1 Department of Media, Cognition and Communication, Faculty of Humanities, Københavns Universitet2 Department of Media, Cognition and Communication, Faculty of Humanities, Københavns Universitet
The Case of Marsilio Ficino’s De amore
It is commonly known that ancient schools of ethics were revived during the Renaissance: The texts pertaining to Platonic, Aristotelian, Stoic and Epicurean ethics were edited, translated and discussed in this period. It is less known that the Renaissance also witnessed a revival of Plotinian ethics, by then perceived as a legitimate form of Platonic ethics. Plotinus’ ethics had been transmitted through the Middle Ages through Macrobius’ Latin treatise In somnium Scipionis I.8, which relied heavily on Plotinus’ student, Porphyry, and his report of Plotinus’ ethics. In this article it is argued that the Florentine humanist and philosopher Marsilio Ficino carried on this tradition of Platonic, or rather Plotinian, ethics. He was familiar with Plotinus’ Enneads, since he had had access to it through Greek manuscripts from around 1462; his Latin translation of the Enneads was published in 1492. The article argues that in his commentary on Plato’s Symposium, completed in 1469, Ficino made use of Plotinian ethics and bypassed the monastic interpretation, which Plotinian virtue ethics had received from medieval theologians and philosophers. Ficino thus re-interpreted the Plotinian theory in a more worldly manner, making the so-called “higher virtues” accessible to humans outside religious institutions, attained by their natural constitution.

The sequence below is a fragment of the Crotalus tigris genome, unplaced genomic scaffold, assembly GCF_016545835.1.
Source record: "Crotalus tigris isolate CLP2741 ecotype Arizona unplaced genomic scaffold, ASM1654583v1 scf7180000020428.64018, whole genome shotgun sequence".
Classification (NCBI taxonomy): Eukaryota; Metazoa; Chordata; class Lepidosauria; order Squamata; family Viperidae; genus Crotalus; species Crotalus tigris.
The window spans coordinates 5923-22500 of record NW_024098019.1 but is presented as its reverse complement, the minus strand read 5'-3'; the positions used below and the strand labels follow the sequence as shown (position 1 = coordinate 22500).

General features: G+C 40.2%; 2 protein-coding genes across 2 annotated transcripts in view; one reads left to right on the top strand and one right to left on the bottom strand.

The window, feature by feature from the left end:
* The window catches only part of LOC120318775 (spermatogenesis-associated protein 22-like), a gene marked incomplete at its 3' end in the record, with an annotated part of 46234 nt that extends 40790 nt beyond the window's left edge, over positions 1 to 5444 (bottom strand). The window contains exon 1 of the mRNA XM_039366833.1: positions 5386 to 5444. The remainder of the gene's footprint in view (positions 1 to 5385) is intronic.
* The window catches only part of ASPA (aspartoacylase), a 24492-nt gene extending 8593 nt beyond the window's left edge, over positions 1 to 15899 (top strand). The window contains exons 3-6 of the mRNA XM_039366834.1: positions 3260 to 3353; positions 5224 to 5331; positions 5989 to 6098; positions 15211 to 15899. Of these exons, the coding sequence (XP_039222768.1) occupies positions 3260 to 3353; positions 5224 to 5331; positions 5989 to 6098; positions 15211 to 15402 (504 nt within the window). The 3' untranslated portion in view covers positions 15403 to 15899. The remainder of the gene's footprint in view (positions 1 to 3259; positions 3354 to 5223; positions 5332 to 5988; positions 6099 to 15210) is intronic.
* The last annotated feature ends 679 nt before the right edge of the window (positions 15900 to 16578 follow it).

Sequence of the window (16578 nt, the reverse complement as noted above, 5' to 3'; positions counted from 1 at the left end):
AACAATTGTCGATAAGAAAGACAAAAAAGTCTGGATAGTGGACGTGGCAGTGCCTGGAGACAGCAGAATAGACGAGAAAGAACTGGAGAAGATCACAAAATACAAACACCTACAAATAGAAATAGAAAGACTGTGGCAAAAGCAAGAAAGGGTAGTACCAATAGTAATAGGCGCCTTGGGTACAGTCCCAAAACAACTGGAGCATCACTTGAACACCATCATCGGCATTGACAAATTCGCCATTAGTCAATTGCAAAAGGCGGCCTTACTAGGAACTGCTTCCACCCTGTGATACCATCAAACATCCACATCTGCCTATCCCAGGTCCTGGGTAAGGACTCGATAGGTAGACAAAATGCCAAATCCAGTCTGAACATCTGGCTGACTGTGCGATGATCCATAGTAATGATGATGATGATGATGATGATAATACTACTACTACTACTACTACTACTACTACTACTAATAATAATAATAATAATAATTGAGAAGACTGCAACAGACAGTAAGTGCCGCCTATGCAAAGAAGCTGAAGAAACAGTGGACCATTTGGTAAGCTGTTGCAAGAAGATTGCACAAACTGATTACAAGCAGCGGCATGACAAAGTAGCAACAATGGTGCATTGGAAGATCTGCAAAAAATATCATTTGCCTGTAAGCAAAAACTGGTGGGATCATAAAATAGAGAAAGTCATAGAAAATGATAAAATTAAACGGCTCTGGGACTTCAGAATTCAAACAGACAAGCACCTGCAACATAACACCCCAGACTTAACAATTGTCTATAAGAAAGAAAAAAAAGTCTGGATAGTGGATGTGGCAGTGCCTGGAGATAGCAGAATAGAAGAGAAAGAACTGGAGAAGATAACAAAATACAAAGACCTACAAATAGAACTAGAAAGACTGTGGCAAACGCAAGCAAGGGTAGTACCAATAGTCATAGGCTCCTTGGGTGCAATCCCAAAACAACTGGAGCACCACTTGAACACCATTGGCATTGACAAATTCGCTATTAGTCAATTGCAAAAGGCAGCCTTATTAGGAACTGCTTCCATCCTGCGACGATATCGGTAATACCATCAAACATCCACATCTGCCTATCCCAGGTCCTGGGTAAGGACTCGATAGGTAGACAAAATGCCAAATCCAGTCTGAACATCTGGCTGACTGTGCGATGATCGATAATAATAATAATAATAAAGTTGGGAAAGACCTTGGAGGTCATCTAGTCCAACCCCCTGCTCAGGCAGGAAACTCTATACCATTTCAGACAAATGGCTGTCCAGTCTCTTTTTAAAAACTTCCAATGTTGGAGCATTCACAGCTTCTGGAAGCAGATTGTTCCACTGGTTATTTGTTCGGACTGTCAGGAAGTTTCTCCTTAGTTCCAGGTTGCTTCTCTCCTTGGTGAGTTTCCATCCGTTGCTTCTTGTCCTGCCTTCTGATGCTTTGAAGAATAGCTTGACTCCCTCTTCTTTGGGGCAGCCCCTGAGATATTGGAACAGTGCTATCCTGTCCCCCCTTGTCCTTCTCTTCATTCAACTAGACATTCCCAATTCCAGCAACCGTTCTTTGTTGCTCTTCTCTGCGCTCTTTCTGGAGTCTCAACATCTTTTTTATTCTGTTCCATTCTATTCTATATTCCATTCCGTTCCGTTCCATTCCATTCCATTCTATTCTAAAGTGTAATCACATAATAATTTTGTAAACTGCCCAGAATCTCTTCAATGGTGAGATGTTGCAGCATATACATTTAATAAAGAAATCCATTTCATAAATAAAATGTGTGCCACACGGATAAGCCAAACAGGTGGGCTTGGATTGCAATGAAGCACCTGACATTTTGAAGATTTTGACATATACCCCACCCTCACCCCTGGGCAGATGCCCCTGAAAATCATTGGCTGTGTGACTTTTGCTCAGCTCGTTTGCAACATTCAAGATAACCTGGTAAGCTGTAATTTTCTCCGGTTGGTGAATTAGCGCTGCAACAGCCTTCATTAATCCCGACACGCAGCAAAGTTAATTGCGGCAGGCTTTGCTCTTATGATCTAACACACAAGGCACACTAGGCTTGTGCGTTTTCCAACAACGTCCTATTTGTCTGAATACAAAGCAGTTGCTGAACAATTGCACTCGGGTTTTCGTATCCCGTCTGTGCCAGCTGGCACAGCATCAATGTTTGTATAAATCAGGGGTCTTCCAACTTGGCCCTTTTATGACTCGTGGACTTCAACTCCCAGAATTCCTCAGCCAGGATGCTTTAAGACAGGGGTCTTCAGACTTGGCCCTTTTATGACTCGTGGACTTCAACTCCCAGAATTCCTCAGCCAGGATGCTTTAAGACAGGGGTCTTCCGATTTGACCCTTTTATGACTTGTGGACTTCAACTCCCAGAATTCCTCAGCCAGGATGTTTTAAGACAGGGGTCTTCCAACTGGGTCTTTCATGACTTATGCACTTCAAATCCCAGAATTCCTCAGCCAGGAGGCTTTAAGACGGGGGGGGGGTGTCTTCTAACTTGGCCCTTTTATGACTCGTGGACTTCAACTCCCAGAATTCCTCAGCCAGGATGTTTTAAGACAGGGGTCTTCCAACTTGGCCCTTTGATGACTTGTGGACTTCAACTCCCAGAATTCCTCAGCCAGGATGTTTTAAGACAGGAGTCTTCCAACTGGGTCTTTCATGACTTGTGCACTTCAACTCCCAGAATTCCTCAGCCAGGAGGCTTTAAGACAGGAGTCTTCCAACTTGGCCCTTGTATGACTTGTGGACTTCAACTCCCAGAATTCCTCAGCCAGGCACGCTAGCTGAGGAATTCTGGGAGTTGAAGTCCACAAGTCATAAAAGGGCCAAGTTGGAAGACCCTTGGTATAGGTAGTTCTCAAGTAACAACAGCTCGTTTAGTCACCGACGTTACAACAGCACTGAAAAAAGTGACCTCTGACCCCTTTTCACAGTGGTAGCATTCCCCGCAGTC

British Journal for the History of Philosophy, 2014, Vol 22, Issue 4, p. 680-703